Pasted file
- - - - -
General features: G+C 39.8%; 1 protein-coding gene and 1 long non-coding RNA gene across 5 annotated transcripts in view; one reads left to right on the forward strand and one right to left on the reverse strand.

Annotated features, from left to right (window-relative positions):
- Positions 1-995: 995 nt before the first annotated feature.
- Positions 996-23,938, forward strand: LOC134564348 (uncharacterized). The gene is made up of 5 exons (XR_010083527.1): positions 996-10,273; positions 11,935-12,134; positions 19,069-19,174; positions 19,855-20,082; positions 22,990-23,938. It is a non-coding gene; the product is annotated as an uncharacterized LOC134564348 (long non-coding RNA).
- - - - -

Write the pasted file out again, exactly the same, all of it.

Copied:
General features: G+C 39.8%; 1 protein-coding gene and 1 long non-coding RNA gene across 5 annotated transcripts in view; one reads left to right on the forward strand and one right to left on the reverse strand.

Annotated features, from left to right (window-relative positions):
- Positions 1-995: 995 nt before the first annotated feature.
- Positions 996-23,938, forward strand: LOC134564348 (uncharacterized). The gene is made up of 5 exons (XR_010083527.1): positions 996-10,273; positions 11,935-12,134; positions 19,069-19,174; positions 19,855-20,082; positions 22,990-23,938. It is a non-coding gene; the product is annotated as an uncharacterized LOC134564348 (long non-coding RNA).